The Supreme Court on Friday delivered an historic victory for gay rights, ruling 5-4 that the Constitution requires that same-sex couples be allowed to marry no matter where they live and that states may no longer reserve the right only for heterosexual couples.

The court’s action marks the culmination of an unprecedented upheaval in public opinion and the nation’s jurisprudence. Advocates called it the most pressing civil rights issue of modern times, while critics said the courts had sent the country into uncharted territory by changing the traditional definition of marriage.

“The court now holds that same-sex couples may exercise the fundamental right to marry. No longer may this liberty be denied to them,” Justice Anthony Kennedy wrote in the majority opinion.

The country’s first legally recognized same-sex marriages took place just 11 years ago, the result of a Massachusetts state supreme court decision. Now, more than 70 percent of Americans live in states where same-sex couples are allowed to marry, according to estimates.

Holy cow, what a week.  Lots of change.  All of it was just a matter of time.  Now everyone can marry who they love, all over the nation.

Looking back, the end result of all these changes is that people have more rights.  This should be seen as a good thing.

Same-sex marriage was only a matter of time and is definitely a civil rights issue.  The LGBT community still has a long way to go to have full rights.  There still is no job protection, for example.  It’s been less than 50 years since Loving v. Virginia codified interracial marriage in Virginia.  At the turn of the century, there were places were homosexual sex was illegal.  Imagine the number of lives that have been ruined because former respected members of communities across the country were somehow discovered.  That is no longer an issue.

Just as a perspective, when I was a young psych major in college, homosexuality was by the  AMA  and the American Psychiatric Association as a mental illness.  We have come a long way, in so many respects.  The wheels of social justice march on.    Limbaugh has something to bitch about for decades.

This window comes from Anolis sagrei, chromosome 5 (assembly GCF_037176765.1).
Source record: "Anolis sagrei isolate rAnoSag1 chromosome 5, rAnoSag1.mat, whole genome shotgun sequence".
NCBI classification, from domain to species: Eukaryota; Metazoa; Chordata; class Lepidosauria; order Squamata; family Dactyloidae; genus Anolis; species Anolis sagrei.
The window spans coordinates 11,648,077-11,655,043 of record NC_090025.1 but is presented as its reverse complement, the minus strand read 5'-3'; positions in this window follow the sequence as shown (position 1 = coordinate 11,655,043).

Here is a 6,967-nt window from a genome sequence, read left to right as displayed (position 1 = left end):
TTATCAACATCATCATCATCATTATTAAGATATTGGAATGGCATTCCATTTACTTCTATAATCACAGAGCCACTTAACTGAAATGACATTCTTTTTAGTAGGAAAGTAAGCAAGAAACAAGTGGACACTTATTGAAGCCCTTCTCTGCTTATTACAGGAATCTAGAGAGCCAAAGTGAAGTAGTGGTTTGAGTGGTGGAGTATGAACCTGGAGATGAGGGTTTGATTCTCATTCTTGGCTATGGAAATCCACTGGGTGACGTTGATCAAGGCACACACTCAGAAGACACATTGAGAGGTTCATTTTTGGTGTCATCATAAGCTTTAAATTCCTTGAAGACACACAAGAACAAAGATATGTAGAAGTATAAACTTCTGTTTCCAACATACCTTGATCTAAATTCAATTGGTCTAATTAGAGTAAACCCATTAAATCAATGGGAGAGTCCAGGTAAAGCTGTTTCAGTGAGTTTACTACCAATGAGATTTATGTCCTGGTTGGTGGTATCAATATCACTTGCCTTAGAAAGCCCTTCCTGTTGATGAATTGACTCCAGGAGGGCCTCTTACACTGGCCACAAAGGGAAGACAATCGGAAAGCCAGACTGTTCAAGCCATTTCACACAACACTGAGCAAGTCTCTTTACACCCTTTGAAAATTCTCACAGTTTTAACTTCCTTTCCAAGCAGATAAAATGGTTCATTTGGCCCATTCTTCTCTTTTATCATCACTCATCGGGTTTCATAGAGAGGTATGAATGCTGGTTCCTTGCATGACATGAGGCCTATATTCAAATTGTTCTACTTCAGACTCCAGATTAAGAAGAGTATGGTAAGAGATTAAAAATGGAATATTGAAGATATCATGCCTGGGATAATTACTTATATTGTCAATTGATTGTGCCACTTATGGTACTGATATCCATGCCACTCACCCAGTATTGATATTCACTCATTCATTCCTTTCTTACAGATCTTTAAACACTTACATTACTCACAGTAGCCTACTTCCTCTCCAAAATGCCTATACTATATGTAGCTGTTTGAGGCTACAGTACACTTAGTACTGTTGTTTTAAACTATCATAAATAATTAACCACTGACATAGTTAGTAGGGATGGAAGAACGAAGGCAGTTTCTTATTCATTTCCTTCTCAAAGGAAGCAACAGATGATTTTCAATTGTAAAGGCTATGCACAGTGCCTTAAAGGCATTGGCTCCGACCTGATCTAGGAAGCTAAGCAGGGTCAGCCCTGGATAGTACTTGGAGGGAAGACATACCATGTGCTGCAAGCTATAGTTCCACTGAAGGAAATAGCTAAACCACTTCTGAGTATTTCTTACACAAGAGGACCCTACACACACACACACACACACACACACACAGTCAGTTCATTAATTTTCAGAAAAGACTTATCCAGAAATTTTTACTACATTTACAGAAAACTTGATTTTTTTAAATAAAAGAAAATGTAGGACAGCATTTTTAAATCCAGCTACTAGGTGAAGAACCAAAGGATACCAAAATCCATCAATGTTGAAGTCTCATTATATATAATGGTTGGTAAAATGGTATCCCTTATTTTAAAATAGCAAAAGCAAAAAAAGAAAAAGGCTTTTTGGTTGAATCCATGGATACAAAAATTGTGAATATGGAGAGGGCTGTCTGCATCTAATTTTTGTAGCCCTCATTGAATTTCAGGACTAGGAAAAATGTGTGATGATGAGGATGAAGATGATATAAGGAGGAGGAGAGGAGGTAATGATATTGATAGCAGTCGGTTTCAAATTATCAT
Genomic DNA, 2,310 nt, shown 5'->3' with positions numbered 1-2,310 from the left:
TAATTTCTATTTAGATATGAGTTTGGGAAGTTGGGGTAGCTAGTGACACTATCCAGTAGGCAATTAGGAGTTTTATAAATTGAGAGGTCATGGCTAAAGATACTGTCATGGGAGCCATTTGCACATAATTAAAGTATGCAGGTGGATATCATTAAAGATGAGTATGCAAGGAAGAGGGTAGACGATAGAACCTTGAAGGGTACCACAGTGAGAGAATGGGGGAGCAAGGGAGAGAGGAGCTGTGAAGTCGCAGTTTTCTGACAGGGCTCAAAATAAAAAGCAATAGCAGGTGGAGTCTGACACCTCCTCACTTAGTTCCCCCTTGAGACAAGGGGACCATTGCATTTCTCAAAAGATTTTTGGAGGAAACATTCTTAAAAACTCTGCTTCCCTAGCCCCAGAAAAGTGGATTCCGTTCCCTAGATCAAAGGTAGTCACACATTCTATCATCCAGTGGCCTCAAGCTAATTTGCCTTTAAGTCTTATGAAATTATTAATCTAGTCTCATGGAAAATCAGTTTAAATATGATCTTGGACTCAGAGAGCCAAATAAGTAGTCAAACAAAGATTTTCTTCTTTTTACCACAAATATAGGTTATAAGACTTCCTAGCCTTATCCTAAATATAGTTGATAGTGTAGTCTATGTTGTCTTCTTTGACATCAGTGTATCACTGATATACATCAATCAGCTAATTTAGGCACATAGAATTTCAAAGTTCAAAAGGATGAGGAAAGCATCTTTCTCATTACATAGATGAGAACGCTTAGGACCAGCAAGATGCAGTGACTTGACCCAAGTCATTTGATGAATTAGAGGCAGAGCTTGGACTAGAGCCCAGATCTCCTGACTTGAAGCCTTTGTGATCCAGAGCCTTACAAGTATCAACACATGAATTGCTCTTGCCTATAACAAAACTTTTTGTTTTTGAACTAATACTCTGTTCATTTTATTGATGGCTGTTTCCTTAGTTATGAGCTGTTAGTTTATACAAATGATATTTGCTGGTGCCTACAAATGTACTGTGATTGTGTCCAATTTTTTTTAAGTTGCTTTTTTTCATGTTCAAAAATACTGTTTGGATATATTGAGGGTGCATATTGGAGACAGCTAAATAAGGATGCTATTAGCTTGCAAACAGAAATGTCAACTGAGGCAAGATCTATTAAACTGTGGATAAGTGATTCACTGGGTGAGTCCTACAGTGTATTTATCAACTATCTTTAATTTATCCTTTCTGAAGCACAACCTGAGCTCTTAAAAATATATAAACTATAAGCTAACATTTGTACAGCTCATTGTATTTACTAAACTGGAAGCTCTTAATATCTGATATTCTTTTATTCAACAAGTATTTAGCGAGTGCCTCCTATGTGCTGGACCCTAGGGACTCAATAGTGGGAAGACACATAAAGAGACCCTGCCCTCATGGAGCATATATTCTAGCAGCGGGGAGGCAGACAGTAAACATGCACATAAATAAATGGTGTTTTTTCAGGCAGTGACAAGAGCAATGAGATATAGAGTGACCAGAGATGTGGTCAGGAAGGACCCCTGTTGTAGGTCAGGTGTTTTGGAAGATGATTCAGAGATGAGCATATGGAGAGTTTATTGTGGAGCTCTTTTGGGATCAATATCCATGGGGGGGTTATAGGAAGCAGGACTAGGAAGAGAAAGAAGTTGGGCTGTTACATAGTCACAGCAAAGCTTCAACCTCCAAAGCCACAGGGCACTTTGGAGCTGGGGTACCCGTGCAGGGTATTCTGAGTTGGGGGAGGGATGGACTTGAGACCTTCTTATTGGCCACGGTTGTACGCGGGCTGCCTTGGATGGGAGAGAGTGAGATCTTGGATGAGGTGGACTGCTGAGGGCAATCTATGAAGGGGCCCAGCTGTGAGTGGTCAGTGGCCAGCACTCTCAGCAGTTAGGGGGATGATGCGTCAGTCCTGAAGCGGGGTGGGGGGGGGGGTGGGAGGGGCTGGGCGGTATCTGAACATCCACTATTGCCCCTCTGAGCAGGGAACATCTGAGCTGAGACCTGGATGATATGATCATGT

83 Thoughts to “Same-sex marriage, Obamacare, the flag–It’s been quite a week”

  1. Steve Thomas

    “I guess I don’t think the 2nd group is any safer than the first group. At least good ole boys know that bullets are real.”

    The 2nd group is more inclined to seek formal, professional training, rather than rely solely on that handed down from uncle ted, or obtained in basic training in the military, neither of which covers the legal aspects of lawful carry.

    “My basic problem is that I don’t think everyone should be permitted to own a gun. The world is simply gifted with too many AH’s/”

    Kinda like I feel about everyone being permitted to vote…I kid. I kid.

    1. well, you might be right on the voting count also. My problem is, who decides.

      Truthfully, I have seen stupidity out of the good ole boys and the professional types. You can’t govern stupidity. It is what it is.

  2. Steve Thomas

    I am starting to see news reports where people are walking in to clerks courts looking for licenses for polygamous marriage. In light of the court’s decision to redefine marriage, I don’t see how someone can be prevented from legally wedding a second, third, or fourth spouse.

    1. That might be next. I don’t see the provisions for polygamy right now. On the other hand, why do I care? The polygamists already live a married life with the blessing thru their church. They are ecclesiastical marriages. I guess the only difference it would make would be for taxes.

      Not to be disparaging but a lot of them that I know about are living on the dole anyway.

  3. Steve Thomas


    Upthread, someone asserted that we’ve become a more “civilized” society. I disagree. We’ve become more technology advanced, no question, but “civilized”? I could list a thousand reasons why I believe we’ve regressed. If society chooses moral relativism as its guiding principle, it will go the way of others that have fallen. Greece and Rome come to mind. But hey, that’s just my opinion.

    1. I just had the computer eat my response. ARRGGG

      I believe I was asked that question and I side-stepped it because it required too much thinking. It all depends on how :”civilized” is defined. 500 year ago enemies disemboweled each other with red hot pokers, drawing and quartering was standard punishment. People tortured each other and women were systematically raped by invading armies. We have shuddered in horror reading about this behavior. Yet, are we so different? 500 years ago violence was up close and personal. Now we rip the faces off people from afar, via aircraft, drones and long range weapons. We just don’t get up close and as personal as a general rule. Our civilization is perhaps veneer?

    2. Round 2. We also are horrified when some terrorist group like ISIS invades and chop off heads. Can we compare that to the Vikings? I just finished watching the movie Fury. Good grief, someone was having their head or face blown off every 3 seconds. That was “the good war” of course. That pretty much describes combat in what we have deemed, “the Good War.” Civilized? Again, compared to what?